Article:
Museum heist in broad daylight: Kuindzhi painting VANISHES from Moscow’s Tretyakov gallery A rare painting by famous Russian artist Arkhip Kuindzhi went missing from a wall in Moscow’s Tretyakov gallery as dozens of visitors were enjoying the exhibit.
The audacity with which the painting titled ‘Ai-Petri. Crimea’ was stolen may make ‘Thomas Crown‘ pale in comparison.
A man, described by witnesses as a tall, blond male in his late twenties, approached the picture, took it from the wall and left. At first people thought he was one of the museum workers, and only after a few moments they realized that the painting was stolen. An empty spot, hooks and a title plate were all that‘s left.
The manhunt is underway throughout the Russian capital. Police suspects there might be two people involved, according to Tass news agency, and that a museum worker might have been an accomplice.
There‘s a CCTV footage of Kuindzhi’s work being removed from the wall, but it has not yet been released.
Visitors leaving the museum were asked to open their bag and were searched, but the painting, which is a rather small size of 39 x 52 centimeters, was nowhere to be seen.
Kuindzhi is a “very expensive” artist as his works rarely appear on the market or in private collections, fine art expert, Sergey Podstanitsky, told Govorit Moskva radio. A few years back, a collector cashed out $1 million for Kuindzhi’s paining of the same size as the stolen one, he said.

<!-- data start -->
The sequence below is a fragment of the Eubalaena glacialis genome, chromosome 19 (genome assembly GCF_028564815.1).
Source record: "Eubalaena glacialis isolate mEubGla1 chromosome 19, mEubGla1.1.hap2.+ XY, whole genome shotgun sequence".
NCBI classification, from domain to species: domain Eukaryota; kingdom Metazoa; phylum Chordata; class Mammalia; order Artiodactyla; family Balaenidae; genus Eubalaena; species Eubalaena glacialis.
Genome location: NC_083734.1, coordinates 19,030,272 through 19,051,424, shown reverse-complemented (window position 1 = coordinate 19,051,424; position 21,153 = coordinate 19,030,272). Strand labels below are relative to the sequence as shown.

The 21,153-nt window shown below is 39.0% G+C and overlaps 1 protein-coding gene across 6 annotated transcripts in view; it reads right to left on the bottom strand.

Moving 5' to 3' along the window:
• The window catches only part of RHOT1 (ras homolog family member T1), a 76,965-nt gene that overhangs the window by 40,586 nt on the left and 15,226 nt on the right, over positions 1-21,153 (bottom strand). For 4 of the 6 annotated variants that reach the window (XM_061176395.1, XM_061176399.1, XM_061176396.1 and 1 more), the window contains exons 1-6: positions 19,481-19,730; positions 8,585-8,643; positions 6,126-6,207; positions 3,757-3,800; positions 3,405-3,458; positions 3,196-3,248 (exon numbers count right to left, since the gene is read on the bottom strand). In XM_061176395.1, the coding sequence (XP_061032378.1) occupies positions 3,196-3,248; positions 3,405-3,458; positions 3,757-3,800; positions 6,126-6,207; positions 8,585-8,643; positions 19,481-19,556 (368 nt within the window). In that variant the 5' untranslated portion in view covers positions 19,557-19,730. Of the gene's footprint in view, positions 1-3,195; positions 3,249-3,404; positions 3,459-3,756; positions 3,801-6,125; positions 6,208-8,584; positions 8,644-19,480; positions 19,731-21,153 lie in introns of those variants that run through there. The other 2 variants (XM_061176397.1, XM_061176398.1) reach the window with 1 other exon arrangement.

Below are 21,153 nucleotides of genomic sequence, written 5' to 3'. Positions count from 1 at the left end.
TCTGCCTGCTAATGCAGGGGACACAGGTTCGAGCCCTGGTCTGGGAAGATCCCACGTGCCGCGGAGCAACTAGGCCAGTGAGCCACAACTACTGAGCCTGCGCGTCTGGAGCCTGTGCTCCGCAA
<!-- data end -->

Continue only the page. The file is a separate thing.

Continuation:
The missing painting was drawn by Kuindzhi sometime between 1898 and 1908, during what is called the artist’s ‘Crimean Period’. It depicts one of the peninsula’s main landmarks – the 1,234-meter-tall mountain Ai-Petri.
It‘s unclear if this is a mere coincidence, but the painting was stolen on the artist‘s birthday. He was born in Mariupol, now a city in Eastern Ukraine, on January 27, 1842.
The 19th century painter is regarded as one of the best landscape specialists in the history of Russian art. Widely praised for his unique style and depiction of light effects, the painter is often introduced to foreign audiences as the “Russian J. M. W. Turner.”
Treyakov gallery, one of the main museums in Moscow featuring Russian art, has been hosting the Kuindzhi show since October with paintings brought in from around the world. The museum said the painting was ensured for a sum of 12 million rubles (around $182,000).
It’s not the first time that thieves have snatched Kuindzhi’s works. Two of his paintings were stolen from a gallery in Russia’s Chelyabinsk in 2011. Last year, Interpol got involved after an internal check at a Volgograd museum revealed the absence of the painter’s sketch, entitled ‘Dnieper’.
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